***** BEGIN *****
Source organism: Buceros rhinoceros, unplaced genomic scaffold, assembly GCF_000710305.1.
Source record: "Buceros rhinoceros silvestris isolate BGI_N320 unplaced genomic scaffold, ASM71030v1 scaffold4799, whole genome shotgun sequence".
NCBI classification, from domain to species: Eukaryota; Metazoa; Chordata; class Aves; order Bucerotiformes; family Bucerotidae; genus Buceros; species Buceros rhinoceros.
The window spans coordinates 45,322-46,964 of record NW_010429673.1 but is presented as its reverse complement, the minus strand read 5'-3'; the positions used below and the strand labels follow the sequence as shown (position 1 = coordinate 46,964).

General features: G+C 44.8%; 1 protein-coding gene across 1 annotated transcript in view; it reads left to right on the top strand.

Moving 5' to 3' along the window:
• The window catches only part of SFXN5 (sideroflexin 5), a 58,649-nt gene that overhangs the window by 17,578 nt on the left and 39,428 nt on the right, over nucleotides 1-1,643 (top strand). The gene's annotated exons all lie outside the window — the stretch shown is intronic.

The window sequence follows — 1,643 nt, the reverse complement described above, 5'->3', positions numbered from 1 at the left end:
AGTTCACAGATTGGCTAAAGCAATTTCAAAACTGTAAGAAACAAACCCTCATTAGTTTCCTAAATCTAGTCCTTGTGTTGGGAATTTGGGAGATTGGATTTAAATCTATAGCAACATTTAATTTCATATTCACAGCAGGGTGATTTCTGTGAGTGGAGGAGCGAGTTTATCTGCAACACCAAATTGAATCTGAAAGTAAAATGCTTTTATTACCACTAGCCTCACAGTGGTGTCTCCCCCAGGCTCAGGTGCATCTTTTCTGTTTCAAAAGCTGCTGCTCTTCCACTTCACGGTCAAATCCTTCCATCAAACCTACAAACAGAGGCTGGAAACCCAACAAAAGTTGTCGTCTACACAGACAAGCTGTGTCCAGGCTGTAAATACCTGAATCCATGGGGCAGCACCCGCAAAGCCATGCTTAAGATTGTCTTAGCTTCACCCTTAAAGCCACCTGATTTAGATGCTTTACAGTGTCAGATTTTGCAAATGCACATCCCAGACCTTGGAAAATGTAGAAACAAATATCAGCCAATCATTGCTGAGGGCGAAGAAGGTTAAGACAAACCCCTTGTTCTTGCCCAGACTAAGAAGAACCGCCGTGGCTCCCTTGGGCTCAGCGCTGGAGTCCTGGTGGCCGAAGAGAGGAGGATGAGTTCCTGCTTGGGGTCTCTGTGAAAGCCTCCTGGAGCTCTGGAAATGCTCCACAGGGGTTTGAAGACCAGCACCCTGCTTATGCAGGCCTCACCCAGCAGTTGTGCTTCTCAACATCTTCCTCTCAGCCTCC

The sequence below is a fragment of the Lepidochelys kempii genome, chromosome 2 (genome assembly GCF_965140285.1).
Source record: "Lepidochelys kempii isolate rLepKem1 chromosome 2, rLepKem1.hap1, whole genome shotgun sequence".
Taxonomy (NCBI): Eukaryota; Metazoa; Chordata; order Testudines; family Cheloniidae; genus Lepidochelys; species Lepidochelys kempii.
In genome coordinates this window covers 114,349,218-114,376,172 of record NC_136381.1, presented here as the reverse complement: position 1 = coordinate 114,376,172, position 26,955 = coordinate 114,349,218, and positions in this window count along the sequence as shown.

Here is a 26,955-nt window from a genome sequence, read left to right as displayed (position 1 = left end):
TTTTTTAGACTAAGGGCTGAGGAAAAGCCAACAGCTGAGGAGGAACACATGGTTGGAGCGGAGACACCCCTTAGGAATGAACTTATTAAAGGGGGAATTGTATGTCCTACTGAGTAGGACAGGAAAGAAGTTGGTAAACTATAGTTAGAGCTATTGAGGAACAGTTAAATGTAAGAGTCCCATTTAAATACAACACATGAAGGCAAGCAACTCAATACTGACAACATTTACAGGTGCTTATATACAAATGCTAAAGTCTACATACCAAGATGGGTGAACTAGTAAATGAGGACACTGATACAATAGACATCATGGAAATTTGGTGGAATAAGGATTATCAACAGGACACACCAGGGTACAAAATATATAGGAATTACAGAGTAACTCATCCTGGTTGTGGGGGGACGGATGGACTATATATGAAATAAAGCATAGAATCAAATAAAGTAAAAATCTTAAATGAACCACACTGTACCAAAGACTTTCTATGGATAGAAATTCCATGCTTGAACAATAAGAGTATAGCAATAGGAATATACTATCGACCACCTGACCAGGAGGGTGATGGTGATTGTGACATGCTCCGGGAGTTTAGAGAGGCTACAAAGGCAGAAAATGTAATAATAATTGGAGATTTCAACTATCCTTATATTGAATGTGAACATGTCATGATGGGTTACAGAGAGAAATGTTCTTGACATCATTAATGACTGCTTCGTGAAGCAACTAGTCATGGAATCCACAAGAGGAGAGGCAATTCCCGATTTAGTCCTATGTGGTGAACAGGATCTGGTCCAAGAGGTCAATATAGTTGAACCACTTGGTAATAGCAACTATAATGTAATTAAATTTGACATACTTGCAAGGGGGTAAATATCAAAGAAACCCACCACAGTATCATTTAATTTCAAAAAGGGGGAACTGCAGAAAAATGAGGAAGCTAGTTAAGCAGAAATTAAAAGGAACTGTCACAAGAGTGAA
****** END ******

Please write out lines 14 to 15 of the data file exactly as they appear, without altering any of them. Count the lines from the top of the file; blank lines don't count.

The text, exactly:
Here is a 26,955-nt window from a genome sequence, read left to right as displayed (position 1 = left end):
TTTTTTAGACTAAGGGCTGAGGAAAAGCCAACAGCTGAGGAGGAACACATGGTTGGAGCGGAGACACCCCTTAGGAATGAACTTATTAAAGGGGGAATTGTATGTCCTACTGAGTAGGACAGGAAAGAAGTTGGTAAACTATAGTTAGAGCTATTGAGGAACAGTTAAATGTAAGAGTCCCATTTAAATACAACACATGAAGGCAAGCAACTCAATACTGACAACATTTACAGGTGCTTATATACAAATGCTAAAGTCTACATACCAAGATGGGTGAACTAGTAAATGAGGACACTGATACAATAGACATCATGGAAATTTGGTGGAATAAGGATTATCAACAGGACACACCAGGGTACAAAATATATAGGAATTACAGAGTAACTCATCCTGGTTGTGGGGGGACGGATGGACTATATATGAAATAAAGCATAGAATCAAATAAAGTAAAAATCTTAAATGAACCACACTGTACCAAAGACTTTCTATGGATAGAAATTCCATGCTTGAACAATAAGAGTATAGCAATAGGAATATACTATCGACCACCTGACCAGGAGGGTGATGGTGATTGTGACATGCTCCGGGAGTTTAGAGAGGCTACAAAGGCAGAAAATGTAATAATAATTGGAGATTTCAACTATCCTTATATTGAATGTGAACATGTCATGATGGGTTACAGAGAGAAATGTTCTTGACATCATTAATGACTGCTTCGTGAAGCAACTAGTCATGGAATCCACAAGAGGAGAGGCAATTCCCGATTTAGTCCTATGTGGTGAACAGGATCTGGTCCAAGAGGTCAATATAGTTGAACCACTTGGTAATAGCAACTATAATGTAATTAAATTTGACATACTTGCAAGGGGGTAAATATCAAAGAAACCCACCACAGTATCATTTAATTTCAAAAAGGGGGAACTGCAGAAAAATGAGGAAGCTAGTTAAGCAGAAATTAAAAGGAACTGTCACAAGAGTGAA